Oh and in passing did they both declare the income earned and the fares paid for them by Israel to the IRD?
I rarely bother to look at right-wing hate sites like Whale Oil [picture, Slater in Israel] or Kiwi Blog; I know that both bloggers have visited Israel and then returned to NZ and spilled their hate filled crap on their blog sites.
But their reaction to Metiria Turei is really over the top and they didn’t have to be brought off by a paid visit to Israel to turn their nasty little pens in to hate creating activities.
Just reading the comments made by their fans proves how low some New Zealander can go in expressing their twisted and hate filled minds.
Yet it would appear that thousands of caring New Zealanders if not hundreds of thousands consider Metiria extremely brave and HONEST, not for her the wriggle words of Paula Bennett.
I think she has won the hearts and minds of thousands of NZ women in particular, they may say something different to their husbands, but I’ve a feeling that they may well be ticking Green this election…
A young woman Aine Kelly Costello [pictured] who has a wealth of empathy wrote a blog on the subject Metiria and she discusses how she used the system to achieve a desired goal. Her reasons as she explains were different but compelling for her. Have a read:
My story, on a factual level, has something in common with Metiria’s. We both asked an authority to help us, to alleviate a problem we had no power to lessen on our own, owing to circumstances outside our control. But I suspect our stories, on the inside, share even more. It’s reasonable to suppose that Metiria felt a measure of guilt, however unjustified, for not being able to provide for her child without a benefit. She must have been frustrated that the deck of socioeconomic standing was stacked against her. I’ll bet she hated the fact that she was obliged to spend some time raising her little girl on the welfare system.
That is where the similarities between our stories end.
What Aine displays here with her words clearly indicates a understanding of what Metiria was confronting, yet still conceding that their circumstances differed.
In my story, I told a truth to a system that functioned well enough to remedy the problem to the general satisfaction of all involved. Disability Services were satisfied, my lecturer was satisfied, and I was basically satisfied. I felt relieved, exonerated almost.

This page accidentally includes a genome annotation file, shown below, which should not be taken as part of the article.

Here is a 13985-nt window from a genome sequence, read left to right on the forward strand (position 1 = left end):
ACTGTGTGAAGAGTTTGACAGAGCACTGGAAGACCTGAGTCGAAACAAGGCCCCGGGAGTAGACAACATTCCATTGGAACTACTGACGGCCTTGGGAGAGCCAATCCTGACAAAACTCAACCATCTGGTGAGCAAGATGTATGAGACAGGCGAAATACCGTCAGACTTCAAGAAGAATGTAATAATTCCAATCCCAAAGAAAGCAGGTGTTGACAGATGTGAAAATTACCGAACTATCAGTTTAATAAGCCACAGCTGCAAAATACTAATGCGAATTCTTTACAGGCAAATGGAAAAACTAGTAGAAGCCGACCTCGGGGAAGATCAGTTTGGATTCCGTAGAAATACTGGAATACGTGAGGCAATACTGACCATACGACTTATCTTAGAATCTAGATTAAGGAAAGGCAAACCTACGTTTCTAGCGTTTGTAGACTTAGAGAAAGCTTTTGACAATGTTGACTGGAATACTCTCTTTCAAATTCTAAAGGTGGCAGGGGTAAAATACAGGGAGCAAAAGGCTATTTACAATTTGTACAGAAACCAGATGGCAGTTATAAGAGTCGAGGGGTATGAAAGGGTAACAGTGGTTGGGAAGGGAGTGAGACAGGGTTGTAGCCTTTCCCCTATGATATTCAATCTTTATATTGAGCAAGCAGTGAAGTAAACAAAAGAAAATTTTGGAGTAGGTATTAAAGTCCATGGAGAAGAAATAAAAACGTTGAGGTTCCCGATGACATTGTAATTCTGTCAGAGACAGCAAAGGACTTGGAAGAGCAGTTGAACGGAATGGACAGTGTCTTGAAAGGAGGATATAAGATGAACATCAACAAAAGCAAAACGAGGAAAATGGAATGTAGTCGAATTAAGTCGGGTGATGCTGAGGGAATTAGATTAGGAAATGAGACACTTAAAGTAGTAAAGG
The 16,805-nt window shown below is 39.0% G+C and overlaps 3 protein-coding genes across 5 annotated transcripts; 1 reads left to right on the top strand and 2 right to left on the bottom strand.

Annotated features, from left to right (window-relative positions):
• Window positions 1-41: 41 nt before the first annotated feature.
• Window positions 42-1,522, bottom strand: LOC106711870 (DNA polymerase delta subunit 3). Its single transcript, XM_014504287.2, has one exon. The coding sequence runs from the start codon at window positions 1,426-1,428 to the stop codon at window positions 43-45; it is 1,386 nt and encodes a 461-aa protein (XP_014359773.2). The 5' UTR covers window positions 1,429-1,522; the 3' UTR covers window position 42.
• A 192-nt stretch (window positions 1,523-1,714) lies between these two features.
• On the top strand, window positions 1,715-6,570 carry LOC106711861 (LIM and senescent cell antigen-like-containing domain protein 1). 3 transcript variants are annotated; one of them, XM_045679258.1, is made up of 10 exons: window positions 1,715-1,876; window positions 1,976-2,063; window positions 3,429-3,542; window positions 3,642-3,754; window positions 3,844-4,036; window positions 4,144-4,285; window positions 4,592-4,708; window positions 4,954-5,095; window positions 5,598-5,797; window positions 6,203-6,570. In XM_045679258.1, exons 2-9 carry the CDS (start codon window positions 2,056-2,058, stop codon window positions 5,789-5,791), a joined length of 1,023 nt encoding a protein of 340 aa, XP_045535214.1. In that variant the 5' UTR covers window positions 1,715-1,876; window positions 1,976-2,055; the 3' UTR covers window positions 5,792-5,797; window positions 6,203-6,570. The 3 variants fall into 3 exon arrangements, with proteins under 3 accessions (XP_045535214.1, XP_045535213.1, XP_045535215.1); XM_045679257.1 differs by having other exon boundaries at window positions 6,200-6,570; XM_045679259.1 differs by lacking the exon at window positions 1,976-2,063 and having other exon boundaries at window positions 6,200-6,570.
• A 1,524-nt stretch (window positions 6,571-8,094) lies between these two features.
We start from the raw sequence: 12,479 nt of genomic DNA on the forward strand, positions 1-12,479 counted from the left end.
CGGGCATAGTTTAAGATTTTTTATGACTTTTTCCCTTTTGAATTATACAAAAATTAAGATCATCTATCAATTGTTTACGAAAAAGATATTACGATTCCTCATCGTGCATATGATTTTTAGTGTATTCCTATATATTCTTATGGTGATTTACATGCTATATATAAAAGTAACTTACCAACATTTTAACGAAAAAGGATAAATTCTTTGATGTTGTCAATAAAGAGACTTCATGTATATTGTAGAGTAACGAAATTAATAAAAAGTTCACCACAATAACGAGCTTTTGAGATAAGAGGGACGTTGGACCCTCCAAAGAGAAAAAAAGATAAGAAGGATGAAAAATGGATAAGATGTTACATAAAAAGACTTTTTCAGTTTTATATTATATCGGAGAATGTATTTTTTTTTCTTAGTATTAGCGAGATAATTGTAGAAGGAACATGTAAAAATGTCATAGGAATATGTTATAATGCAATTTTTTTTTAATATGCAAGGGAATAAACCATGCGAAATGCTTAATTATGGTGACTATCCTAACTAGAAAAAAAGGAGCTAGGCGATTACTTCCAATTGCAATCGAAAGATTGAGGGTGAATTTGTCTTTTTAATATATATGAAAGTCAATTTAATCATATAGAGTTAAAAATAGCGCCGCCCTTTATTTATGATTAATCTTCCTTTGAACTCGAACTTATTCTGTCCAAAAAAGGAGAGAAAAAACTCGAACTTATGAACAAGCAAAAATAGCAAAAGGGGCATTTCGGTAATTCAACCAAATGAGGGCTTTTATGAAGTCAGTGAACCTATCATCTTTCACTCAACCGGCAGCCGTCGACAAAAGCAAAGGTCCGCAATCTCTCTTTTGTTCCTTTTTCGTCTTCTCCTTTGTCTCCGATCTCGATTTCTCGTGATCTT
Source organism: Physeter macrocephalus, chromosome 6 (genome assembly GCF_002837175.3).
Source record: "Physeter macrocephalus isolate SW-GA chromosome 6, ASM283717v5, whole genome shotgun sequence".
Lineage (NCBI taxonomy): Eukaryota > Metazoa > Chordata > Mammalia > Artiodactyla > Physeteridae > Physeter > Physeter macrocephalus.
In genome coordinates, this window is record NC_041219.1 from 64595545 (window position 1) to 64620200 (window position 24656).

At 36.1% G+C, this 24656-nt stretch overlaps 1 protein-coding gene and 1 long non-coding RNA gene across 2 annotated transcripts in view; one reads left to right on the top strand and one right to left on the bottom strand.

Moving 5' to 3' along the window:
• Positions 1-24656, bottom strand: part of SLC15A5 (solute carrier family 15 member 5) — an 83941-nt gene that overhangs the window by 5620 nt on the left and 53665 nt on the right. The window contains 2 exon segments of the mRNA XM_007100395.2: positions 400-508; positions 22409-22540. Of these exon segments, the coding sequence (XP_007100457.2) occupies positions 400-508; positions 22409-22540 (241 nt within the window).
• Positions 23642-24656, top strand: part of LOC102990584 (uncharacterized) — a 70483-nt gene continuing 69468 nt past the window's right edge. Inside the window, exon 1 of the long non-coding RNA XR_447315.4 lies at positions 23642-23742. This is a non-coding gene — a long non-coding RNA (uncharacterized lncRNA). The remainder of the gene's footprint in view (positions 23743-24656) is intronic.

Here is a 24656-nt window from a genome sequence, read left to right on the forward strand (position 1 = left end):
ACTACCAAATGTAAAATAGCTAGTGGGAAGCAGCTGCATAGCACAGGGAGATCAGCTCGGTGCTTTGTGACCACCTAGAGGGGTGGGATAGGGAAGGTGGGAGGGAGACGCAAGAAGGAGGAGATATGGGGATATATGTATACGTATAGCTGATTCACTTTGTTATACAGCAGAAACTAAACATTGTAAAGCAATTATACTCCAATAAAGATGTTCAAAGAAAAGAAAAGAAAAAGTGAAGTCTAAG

In Metiria’s story, she had no choice but to lie to the system in order to get the system to cooperate. She had to avoid her legal obligation to disclose her living arrangements to Work and Income in order to feed herself and her little one. So on top of the guilt, frustration and hate, no doubt there developed resentment at the heartlessness of the system, and above all, fear. There could be no solution for Metiria within the existing Work and Income framework because if the system did tried to fix itself, it would attempt to balance itself out by asking the legally culpable party, Metiria, to provide more of exactly what Metiria did not have.
The above paragraphs show the compassion that Aine obviously feels and it is mixed with a comprehensive element of adult reasoning. This gives me great faith in the humanity of thousands of our young people and I hope it does the same for you. She went on to say:
But from the inside, there was no solution because the system had Metiria’s pent up emotions held captive. That is a road to breaking people, to destroying their spirit. As Metiria notes, the Work and Income system contributed substantially to breaking at least one woman entirely. She committed suicide after Work and Income accused her of fraud, and while being chased for debt.
Thanks to my socioeconomic privilege, it is unlikely (not to say impossible) that I will ever end up as dependent on our corrupt welfare system as Metiria once was. And I don’t pretend to know exactly how that dependency felt for Metiria, because I can’t know. Maybe I can’t know, but I can guess. Because I can guess, I can empathise with her.
In many respects the above two paragraphs show Aine to be as equally has brave as Metiria was at the Greens successful conference, for I think it must be really difficult to bare ones history publicly. Her last couple of paragraphs give her reasons for deciding her reactions they too tell it like it is.
To me, the greatest indignity in Metiria’s story is the facts that, in the very moment when she was brave enough and vulnerable enough to tell us the truth, many New Zealanders attacked her personal integrity. They showed her, and the rest of us, that the societal roots of Work and Income’s ruthlessness may lie considerably deeper in our country’s culture than we expected or would like to believe. I will keep hoping that we can collectively show Metiria that empathy can rule the day. It must, if we are to give the Greens a chance to fix Work and Income and mend the safety net.
Those posting hate filled responses to Whale-Oil and Kiwi Blog proves my underlining of Aine Kelly’s above was and is necessary, it is our culture that needs alteration in the direction of empathy rather than blame and hate. Cameron Slater [Whale-Oil] and David Farrar [Kiwi Blog pictured 5th from the left in Israel] should go back to Israel and live there…for good. Oh and in passing did they both declare the income earned and the fares paid for them by Israel to the IRD?